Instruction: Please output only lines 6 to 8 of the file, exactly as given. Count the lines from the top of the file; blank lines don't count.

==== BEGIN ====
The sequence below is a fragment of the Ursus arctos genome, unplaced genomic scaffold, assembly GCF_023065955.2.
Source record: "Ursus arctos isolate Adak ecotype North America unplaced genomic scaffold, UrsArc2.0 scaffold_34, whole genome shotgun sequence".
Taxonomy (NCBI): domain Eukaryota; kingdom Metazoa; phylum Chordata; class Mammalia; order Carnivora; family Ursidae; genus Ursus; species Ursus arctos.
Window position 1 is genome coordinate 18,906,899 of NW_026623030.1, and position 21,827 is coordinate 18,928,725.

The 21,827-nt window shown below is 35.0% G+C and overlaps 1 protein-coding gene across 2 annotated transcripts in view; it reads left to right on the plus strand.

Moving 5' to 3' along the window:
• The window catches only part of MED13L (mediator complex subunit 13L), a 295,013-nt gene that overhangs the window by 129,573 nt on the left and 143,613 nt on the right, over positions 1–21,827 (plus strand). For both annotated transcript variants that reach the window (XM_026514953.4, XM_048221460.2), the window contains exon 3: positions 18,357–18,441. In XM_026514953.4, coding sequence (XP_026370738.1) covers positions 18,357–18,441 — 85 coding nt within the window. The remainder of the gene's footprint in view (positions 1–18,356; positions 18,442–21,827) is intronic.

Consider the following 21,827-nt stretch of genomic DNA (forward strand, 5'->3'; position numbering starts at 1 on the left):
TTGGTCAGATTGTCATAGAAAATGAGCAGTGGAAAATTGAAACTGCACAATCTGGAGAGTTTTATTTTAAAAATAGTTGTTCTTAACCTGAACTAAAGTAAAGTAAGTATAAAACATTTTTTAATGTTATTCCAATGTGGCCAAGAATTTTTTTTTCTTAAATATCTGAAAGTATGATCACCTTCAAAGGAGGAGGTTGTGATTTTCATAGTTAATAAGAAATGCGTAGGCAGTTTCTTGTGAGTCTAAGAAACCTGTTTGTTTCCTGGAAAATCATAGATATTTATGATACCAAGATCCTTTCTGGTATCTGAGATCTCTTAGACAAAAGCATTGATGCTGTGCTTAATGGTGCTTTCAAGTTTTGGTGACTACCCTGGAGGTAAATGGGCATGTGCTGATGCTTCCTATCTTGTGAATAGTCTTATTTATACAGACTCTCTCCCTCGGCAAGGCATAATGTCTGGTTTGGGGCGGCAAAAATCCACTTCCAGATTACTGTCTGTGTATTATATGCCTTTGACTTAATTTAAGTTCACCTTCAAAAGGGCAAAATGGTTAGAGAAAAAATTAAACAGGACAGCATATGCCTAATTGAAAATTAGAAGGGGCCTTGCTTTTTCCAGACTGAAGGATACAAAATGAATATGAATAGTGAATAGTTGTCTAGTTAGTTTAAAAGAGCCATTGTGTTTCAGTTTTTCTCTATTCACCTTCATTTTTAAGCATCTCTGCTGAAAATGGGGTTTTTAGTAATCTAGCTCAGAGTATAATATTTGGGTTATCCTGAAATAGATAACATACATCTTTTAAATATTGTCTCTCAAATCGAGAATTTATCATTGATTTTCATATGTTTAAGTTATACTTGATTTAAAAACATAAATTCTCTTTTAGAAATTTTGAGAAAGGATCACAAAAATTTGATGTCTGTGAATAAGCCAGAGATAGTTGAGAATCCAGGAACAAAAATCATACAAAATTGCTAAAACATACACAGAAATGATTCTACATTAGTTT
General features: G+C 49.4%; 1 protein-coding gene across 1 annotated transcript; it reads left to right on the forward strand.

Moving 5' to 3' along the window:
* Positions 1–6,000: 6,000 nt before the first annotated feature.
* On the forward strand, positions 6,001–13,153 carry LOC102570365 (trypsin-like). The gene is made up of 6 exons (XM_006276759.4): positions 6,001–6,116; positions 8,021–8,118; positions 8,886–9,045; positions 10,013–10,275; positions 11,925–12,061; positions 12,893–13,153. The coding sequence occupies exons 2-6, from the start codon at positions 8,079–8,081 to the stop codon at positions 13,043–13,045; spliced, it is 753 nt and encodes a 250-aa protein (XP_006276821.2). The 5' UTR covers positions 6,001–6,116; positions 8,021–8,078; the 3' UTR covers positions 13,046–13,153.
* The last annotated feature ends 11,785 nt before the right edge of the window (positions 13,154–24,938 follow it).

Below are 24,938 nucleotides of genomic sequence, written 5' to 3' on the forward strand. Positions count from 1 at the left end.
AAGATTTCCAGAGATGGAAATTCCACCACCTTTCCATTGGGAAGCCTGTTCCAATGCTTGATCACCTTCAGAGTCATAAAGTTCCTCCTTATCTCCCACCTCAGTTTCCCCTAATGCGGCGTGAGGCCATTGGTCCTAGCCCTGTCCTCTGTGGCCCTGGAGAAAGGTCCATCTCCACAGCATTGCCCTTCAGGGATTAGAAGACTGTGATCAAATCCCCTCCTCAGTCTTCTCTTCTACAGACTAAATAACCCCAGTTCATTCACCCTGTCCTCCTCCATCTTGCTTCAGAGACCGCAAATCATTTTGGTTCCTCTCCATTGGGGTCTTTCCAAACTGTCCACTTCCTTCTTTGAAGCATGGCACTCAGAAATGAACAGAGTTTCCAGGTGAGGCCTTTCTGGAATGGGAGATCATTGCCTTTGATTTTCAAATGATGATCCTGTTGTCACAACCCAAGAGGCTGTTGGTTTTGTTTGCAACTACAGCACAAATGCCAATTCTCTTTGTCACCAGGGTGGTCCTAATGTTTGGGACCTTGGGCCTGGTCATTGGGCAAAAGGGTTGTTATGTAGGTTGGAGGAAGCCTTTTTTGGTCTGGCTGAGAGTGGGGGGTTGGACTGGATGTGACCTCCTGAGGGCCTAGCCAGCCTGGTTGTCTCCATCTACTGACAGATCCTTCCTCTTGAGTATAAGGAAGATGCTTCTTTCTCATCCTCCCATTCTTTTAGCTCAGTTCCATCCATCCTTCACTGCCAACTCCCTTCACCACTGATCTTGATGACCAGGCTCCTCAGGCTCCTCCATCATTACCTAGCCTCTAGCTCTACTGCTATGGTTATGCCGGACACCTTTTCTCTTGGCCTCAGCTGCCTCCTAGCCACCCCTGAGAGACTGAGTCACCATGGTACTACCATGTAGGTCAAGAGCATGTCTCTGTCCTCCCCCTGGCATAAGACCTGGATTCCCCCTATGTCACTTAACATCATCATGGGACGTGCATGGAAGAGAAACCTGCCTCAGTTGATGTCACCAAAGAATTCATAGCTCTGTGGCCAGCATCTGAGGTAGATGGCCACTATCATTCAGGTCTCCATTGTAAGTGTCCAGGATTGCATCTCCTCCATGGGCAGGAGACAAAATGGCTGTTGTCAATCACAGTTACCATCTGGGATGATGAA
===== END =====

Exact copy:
Moving 5' to 3' along the window:
• The window catches only part of MED13L (mediator complex subunit 13L), a 295,013-nt gene that overhangs the window by 129,573 nt on the left and 143,613 nt on the right, over positions 1–21,827 (plus strand). For both annotated transcript variants that reach the window (XM_026514953.4, XM_048221460.2), the window contains exon 3: positions 18,357–18,441. In XM_026514953.4, coding sequence (XP_026370738.1) covers positions 18,357–18,441 — 85 coding nt within the window. The remainder of the gene's footprint in view (positions 1–18,356; positions 18,442–21,827) is intronic.

Consider the following 21,827-nt stretch of genomic DNA (forward strand, 5'->3'; position numbering starts at 1 on the left):